Posted April 28, 2011 by Alex Moss Editor in C
 
 

Client 9 DVD


A terrifying look at the power of Cooperate America and the lengths it will go in order to maintain its privileged position.

A terrifying look at the power of Cooperate America and the lengths it will go in order to maintain its privileged position.

While Hollywood is one to always jump on the bandwagon of something topical, there is already a film about Bin Laden’s death in the works, it often takes the documentary makers to lift the lid on an otherwise unheard of story. While the name Elliot Spitzer might be well known on American soil it is not known globally. If this film gets the attention it deserves then it is a name that will come to represent corruption at the highest levels of political and financial power.

Spitzer was the Governor Of New York, a former Attorney General who made it his mission to police Wall Street. It was his belief that you cannot allow the financial district to monitor itself and so set out to bring to justice those who felt they were above the law. Gaining the name ‘The Sheriff Of Wall Street’ Spitzer began to make numerous, very powerful, enemies.

As Alex Gibney’s documentary unfolds it becomes abundantly clear that something is rotten in the state of New York. Indepth interviews with Spitzer and many of the key players reveal how the moneymen saw Spitzer as a threat and would stop at nothing to bring him to his knees before he did the same to them. What makes Gibney’s work here so brilliant is that all too often those being interviewed almost certainly disclose more than they intend to.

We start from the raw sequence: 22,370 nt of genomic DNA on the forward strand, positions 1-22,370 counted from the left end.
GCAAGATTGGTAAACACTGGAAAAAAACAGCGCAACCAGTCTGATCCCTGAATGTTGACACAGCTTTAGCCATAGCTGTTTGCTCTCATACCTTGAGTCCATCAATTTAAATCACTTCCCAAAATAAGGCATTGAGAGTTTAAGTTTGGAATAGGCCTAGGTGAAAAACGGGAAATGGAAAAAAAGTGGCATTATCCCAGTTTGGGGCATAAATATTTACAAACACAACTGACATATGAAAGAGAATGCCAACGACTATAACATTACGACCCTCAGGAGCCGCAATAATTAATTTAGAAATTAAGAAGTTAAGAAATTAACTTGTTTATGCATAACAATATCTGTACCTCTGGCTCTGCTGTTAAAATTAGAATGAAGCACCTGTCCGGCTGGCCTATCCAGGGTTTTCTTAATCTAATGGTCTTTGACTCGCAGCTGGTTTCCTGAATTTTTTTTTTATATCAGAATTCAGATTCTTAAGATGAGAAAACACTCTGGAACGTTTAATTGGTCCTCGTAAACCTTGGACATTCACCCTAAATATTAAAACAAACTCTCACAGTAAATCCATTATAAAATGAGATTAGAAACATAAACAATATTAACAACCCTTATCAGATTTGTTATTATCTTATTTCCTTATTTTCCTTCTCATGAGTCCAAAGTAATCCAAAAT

By his own admission Spitzer was a victim of his own hubris. However, and it is here that the film provokes a tantalising viewpoint, he was revealed as being a member of an elite prostitution service While Spitzer declines to talk about this matter in detail he never denies it. As the escort girl he was involved with appears on Diane Sawyer and sees her career rise, so Spitzer’s name is dragged through the mud. In most prostitution cases the client’s name, hence the Client 9 of the title, is rarely revealed implying that Spitzer had angered those in the highest echelons of power.

Gibney’s film tells a story of Greek tragedy proportions. With the endless backstabbing and newspaper headlines this is the kind of material that Oliver Stone would weep over to make into an all-encompassing Faustian drama. There are villains so evil and powerful that only James Bond could end them by locating their underground bunker and blowing it to hell.

A startling insight into a world that few of us will ever see again. Suffice to say with this kind of journalism Gibney could well find himself on the receiving end of a sting of Spitzer proportions.

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Alex Moss Editor

 
Alex Moss’ obsession with film began the moment he witnessed the Alien burst forth from John Hurt’s stomach. It was perhaps ill-advised to witness this aged 6 but much like the beast within Hurt, he became infected by a parasite called ‘Movies’. Rarely away from his computer or a big screen, as he muses on Cinematic Deities, Alex is “more machine now than man. His mind is twisted and evil”. Email: alex.moss@filmjuice.com